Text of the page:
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Pressure sores: The stages to watch for

Pressure sores, which are also known as bed sores, develop quickly and have the potential to lead to serious infections and death. These sores, which could develop into open, seeping wounds, occur when a person sits or lays in one position without moving for too long in most cases. Other times, the sores develop when the skin rubs against the bone or is pulled.

There are four stages of pressure sores. It's best to catch a pressure sore at its earliest stage, so it's a much easier recovery. If you catch it later on, there is a higher risk of infection.

Stage 1: Skin damage

In the first stage, the primary concern is that the pressure sore has affected the upper layer of skin. There are some common symptoms of this including a spot feeling warmer or cooler, burning, itching and pain. The skin may feel harder or softer than other areas of the body, indicating that it has been injured.

Stage 2: Deeper damage

When the sore develops deeper in the skin layers, it's a stage 2 bed sore. At this stage, you can see the skin breaks and has an open wound. It may look like a blister, which is similar to a bed sore.

Stage 3: Dangerously deep

At stage 3, the pressure sore has extended into the fat tissues, so they look deep like craters. The tissues inside the sore may be black in color from dying due to necrosis. There is likely to be at least one sign of infection including heat, odor and drainage.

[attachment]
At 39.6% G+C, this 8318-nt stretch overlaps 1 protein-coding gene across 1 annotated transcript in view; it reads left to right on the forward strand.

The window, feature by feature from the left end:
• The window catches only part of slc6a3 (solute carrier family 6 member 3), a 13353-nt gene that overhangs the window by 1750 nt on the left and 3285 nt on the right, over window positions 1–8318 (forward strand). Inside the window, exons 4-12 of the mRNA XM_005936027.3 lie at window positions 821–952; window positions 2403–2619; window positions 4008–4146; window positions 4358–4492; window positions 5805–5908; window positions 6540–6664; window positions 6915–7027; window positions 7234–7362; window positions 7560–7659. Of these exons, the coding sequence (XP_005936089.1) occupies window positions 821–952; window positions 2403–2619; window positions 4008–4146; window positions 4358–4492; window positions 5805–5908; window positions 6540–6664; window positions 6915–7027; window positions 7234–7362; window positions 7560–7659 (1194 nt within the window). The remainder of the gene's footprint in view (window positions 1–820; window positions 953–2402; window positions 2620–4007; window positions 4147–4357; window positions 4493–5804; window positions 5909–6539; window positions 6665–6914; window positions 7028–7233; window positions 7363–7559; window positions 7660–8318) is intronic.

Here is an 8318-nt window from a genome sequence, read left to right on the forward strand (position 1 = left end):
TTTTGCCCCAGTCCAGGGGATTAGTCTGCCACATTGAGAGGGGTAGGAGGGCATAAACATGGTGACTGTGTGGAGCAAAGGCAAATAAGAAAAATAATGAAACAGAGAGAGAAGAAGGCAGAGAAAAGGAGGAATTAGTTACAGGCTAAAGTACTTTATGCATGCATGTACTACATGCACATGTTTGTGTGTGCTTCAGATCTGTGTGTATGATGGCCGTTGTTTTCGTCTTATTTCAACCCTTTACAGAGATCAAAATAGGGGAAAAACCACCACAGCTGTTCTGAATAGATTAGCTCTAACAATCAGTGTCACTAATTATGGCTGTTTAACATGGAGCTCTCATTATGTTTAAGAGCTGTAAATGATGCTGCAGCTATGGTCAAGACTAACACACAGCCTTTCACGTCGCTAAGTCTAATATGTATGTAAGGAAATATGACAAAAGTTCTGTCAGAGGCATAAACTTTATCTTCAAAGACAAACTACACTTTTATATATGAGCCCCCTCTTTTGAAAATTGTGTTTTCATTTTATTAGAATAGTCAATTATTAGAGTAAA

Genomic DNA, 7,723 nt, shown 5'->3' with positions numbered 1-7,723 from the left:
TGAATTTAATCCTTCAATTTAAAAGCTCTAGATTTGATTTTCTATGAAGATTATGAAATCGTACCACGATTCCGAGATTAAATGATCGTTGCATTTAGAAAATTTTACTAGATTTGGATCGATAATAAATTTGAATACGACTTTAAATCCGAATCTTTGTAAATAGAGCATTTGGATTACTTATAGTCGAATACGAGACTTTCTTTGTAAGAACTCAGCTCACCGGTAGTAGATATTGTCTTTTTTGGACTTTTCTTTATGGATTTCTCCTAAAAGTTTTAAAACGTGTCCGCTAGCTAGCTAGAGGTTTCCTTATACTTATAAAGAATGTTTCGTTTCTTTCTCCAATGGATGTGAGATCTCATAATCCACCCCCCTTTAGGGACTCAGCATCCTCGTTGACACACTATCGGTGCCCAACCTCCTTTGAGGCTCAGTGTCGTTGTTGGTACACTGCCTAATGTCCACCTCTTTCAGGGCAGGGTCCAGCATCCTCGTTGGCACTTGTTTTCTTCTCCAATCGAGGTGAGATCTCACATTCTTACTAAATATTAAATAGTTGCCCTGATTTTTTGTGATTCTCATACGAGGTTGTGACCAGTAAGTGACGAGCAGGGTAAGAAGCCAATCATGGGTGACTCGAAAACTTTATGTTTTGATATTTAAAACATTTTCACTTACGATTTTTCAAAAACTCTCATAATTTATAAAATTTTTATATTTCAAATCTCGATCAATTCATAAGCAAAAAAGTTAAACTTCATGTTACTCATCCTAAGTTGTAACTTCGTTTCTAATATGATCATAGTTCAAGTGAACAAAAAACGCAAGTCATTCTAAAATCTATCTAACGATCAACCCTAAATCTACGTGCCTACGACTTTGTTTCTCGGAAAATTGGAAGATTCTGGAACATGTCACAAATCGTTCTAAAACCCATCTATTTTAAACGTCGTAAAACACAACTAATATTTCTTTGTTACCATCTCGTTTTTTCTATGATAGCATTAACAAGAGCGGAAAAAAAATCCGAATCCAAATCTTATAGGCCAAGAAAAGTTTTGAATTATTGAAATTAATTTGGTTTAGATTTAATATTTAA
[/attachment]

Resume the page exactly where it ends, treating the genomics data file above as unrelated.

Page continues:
Stage 4: Whole body involvement

At stage 4, the sores are so serious that they need true medical intervention. The skin around the sore will be black with infection, and the sore itself presents with drainage, heat, pus and a deep, open wound. The wound will be deep enough to expose muscles, bones and tendons, making it extremely likely to develop a life-threatening infection without treatment. Pain is common, and it could take many months to recover after receiving treatment.

Stage four is the most serious and potentially life-threatening. Anyone who develops a sore to this level needs immediate help.

Pressure sores generally develop in the elderly due to a lack of movement. At a nursing home or other care facility, the staff should be monitoring the elderly for bedsores and keep them mobile enough not to have the sores develop. If they do, it could be a sign of neglect.

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Rosen Louik Perry, P.C. Pittsburgh
412-906-8102 1-800-440-5297